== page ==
By:
February 25, 2021

Last year, the entire country went through a reckoning over race. That was mostly triggered when George Floyd, a Black man, was killed by a police officer in Minneapolis and by the subsequent nationwide protests over his death.

Following several other tragic events involving the police and Black people — specifically, Breonna Taylor and Jacob Blake — the reckoning became a dominant and long-overdue subject in this country. Eventually, that conversation worked its way into another area where diversity, equality and inclusion have been a problem: newsrooms.

Again, it took notable incidents at places such as the Pittsburgh Post-Gazette, The Philadelphia Inquirer and the Los Angeles Times to bring that topic to the surface — enough that news leaders were forced to address what they had neglected for far too long.

This confrontation also came to, arguably, the most notable news outlet in the country: The New York Times. While issues of race and inclusion at the Times, like most news organizations, go back much further than last summer, it reached a boiling point when the Times ran an op-ed by Republican Sen. Tom Cotton that called for the U.S. military to be used during the Black Lives Matters protests. Many Times staffers were deeply troubled by the Times’ decision to run Cotton’s piece and spoke out about it.

With all of this as the backdrop, the Times took action by launching an investigation to address its culture.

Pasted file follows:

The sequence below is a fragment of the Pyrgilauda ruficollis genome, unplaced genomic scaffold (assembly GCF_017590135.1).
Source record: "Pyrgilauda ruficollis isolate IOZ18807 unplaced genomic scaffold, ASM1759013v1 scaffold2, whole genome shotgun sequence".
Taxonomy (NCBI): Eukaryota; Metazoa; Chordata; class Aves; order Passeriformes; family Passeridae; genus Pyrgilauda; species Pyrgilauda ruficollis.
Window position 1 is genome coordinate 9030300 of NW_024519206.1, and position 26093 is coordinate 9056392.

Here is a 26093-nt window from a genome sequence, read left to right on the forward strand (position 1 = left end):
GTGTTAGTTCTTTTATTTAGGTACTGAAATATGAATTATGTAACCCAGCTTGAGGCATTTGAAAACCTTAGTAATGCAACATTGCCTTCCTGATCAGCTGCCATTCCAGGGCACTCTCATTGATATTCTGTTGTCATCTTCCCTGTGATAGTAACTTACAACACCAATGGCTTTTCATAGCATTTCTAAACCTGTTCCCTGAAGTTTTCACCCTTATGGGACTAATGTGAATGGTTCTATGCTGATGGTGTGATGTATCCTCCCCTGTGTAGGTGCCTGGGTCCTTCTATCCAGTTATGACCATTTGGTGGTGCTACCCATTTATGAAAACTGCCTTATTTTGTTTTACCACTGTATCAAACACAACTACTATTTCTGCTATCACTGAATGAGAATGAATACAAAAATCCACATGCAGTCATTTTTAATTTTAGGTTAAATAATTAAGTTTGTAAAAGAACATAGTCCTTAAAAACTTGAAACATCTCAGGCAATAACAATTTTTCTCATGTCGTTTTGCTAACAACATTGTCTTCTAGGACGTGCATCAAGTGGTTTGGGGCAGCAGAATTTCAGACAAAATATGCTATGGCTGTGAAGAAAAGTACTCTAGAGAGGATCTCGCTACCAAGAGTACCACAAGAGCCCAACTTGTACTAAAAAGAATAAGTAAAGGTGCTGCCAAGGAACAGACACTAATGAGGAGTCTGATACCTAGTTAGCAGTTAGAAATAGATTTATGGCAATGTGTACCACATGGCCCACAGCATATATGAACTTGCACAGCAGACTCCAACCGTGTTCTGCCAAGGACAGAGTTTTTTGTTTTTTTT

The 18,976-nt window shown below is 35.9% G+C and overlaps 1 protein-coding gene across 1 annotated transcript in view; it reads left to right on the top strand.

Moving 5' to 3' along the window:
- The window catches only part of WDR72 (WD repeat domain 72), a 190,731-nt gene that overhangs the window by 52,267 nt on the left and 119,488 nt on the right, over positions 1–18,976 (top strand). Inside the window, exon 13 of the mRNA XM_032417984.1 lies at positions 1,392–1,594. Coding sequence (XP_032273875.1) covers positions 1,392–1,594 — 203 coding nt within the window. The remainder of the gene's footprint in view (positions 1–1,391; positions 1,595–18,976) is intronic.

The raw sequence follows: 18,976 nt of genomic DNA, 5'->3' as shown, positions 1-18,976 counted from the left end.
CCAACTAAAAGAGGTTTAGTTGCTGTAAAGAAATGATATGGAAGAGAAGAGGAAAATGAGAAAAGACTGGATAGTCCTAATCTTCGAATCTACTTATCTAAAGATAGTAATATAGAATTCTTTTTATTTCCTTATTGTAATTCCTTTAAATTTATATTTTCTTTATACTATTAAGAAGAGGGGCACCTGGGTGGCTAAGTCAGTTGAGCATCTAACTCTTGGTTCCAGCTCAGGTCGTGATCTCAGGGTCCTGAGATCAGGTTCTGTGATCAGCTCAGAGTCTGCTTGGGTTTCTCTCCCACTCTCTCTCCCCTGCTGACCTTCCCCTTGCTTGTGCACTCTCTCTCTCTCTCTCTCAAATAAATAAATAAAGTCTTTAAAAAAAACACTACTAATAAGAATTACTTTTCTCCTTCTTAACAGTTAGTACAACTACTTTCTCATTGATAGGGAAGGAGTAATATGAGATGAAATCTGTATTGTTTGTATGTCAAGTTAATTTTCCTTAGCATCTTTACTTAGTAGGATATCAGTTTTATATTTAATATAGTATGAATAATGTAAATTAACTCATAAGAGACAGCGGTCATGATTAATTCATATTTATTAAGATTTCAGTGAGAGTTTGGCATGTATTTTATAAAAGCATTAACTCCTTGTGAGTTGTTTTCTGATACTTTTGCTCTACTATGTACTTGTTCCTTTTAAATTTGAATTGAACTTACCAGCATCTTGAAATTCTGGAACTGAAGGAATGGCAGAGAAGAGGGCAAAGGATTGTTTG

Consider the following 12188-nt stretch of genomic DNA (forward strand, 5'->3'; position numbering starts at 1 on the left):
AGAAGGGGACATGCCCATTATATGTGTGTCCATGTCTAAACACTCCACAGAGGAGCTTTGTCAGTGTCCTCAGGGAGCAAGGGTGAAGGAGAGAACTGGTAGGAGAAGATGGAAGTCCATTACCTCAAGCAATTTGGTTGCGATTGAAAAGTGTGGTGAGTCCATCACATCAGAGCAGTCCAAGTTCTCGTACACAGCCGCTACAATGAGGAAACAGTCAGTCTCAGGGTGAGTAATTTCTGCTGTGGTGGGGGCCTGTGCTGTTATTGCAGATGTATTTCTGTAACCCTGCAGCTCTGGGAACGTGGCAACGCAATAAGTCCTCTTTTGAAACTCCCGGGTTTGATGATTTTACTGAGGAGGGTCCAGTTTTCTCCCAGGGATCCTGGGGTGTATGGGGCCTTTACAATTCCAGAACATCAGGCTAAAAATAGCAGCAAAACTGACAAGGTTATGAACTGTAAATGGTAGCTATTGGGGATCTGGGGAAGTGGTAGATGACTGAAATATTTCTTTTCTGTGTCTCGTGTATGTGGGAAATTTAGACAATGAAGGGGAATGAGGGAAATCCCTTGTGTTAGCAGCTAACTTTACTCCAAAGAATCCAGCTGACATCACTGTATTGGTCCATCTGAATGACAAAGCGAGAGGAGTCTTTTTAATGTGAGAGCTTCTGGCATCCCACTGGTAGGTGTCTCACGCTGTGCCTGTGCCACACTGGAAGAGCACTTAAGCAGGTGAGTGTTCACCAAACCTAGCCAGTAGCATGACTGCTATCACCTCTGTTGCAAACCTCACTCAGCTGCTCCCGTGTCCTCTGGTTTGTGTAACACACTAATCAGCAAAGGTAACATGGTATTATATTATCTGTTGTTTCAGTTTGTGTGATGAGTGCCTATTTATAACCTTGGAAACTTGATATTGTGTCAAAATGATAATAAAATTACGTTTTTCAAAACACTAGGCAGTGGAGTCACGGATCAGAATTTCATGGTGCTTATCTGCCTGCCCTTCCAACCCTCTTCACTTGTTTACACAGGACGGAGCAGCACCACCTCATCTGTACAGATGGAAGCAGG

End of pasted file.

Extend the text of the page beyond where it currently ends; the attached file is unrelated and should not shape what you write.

On Wednesday, after an eight-month investigation led by a respected group of Times leaders, the Times released what it called an “uncomfortable portrait” in a report to staff about workplace culture and diversity.

The report said, “After several months of interviews and analysis, we have arrived at a stark conclusion: The Times is a difficult environment for many of our colleagues, from a wide range of backgrounds.”

It added, “Our current culture and systems are not enabling our work force to thrive and do its best work. This is true across many types of difference: race, gender identity, sexual orientation, ability, socioeconomic background, ideological viewpoints and more. But it is particularly true for people of color, many of whom described unsettling and sometimes painful day-to-day workplace experiences.”

The investigation — led by Amber Guild, president of the company’s T Brand Studios, deputy managing editor Carolyn Ryan, and senior vice president Anand Venkatesan — found that Black and Latino staffers face “the largest and most pervasive challenges” and are underrepresented in leadership. As another example, it found that Asian American women on the staff feel “invisible and unseen.”